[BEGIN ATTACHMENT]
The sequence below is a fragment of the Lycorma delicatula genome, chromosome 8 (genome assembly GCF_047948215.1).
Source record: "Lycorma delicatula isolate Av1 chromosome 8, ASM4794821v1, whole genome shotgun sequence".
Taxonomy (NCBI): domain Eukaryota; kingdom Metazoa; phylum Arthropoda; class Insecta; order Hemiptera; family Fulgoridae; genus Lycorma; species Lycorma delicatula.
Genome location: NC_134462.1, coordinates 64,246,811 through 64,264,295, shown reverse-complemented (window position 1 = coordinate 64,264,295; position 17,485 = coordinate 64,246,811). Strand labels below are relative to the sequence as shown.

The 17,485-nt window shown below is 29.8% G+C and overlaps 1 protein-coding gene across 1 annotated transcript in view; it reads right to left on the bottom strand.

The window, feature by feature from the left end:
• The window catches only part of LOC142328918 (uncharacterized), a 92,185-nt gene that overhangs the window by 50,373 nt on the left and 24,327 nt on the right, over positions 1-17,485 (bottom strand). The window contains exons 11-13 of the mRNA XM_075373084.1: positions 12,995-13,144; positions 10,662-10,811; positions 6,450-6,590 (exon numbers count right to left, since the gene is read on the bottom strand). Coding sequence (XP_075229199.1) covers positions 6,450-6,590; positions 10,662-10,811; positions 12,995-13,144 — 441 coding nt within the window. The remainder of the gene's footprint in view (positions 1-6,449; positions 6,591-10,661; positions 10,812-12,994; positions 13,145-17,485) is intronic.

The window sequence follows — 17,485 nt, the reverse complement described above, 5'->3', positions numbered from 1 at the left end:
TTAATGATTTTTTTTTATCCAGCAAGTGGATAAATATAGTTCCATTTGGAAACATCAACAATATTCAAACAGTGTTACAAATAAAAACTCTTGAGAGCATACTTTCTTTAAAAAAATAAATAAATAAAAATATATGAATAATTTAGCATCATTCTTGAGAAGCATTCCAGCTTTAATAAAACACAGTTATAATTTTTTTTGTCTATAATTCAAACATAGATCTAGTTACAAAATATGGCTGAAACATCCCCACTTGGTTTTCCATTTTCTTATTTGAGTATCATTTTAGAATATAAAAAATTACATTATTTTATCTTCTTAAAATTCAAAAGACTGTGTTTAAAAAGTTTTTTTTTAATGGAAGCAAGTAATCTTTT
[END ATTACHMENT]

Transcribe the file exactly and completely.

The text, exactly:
The sequence below is a fragment of the Lycorma delicatula genome, chromosome 8 (genome assembly GCF_047948215.1).
Source record: "Lycorma delicatula isolate Av1 chromosome 8, ASM4794821v1, whole genome shotgun sequence".
Taxonomy (NCBI): domain Eukaryota; kingdom Metazoa; phylum Arthropoda; class Insecta; order Hemiptera; family Fulgoridae; genus Lycorma; species Lycorma delicatula.
Genome location: NC_134462.1, coordinates 64,246,811 through 64,264,295, shown reverse-complemented (window position 1 = coordinate 64,264,295; position 17,485 = coordinate 64,246,811). Strand labels below are relative to the sequence as shown.

The 17,485-nt window shown below is 29.8% G+C and overlaps 1 protein-coding gene across 1 annotated transcript in view; it reads right to left on the bottom strand.

The window, feature by feature from the left end:
• The window catches only part of LOC142328918 (uncharacterized), a 92,185-nt gene that overhangs the window by 50,373 nt on the left and 24,327 nt on the right, over positions 1-17,485 (bottom strand). The window contains exons 11-13 of the mRNA XM_075373084.1: positions 12,995-13,144; positions 10,662-10,811; positions 6,450-6,590 (exon numbers count right to left, since the gene is read on the bottom strand). Coding sequence (XP_075229199.1) covers positions 6,450-6,590; positions 10,662-10,811; positions 12,995-13,144 — 441 coding nt within the window. The remainder of the gene's footprint in view (positions 1-6,449; positions 6,591-10,661; positions 10,812-12,994; positions 13,145-17,485) is intronic.

The window sequence follows — 17,485 nt, the reverse complement described above, 5'->3', positions numbered from 1 at the left end:
TTAATGATTTTTTTTTATCCAGCAAGTGGATAAATATAGTTCCATTTGGAAACATCAACAATATTCAAACAGTGTTACAAATAAAAACTCTTGAGAGCATACTTTCTTTAAAAAAATAAATAAATAAAAATATATGAATAATTTAGCATCATTCTTGAGAAGCATTCCAGCTTTAATAAAACACAGTTATAATTTTTTTTGTCTATAATTCAAACATAGATCTAGTTACAAAATATGGCTGAAACATCCCCACTTGGTTTTCCATTTTCTTATTTGAGTATCATTTTAGAATATAAAAAATTACATTATTTTATCTTCTTAAAATTCAAAAGACTGTGTTTAAAAAGTTTTTTTTTAATGGAAGCAAGTAATCTTTT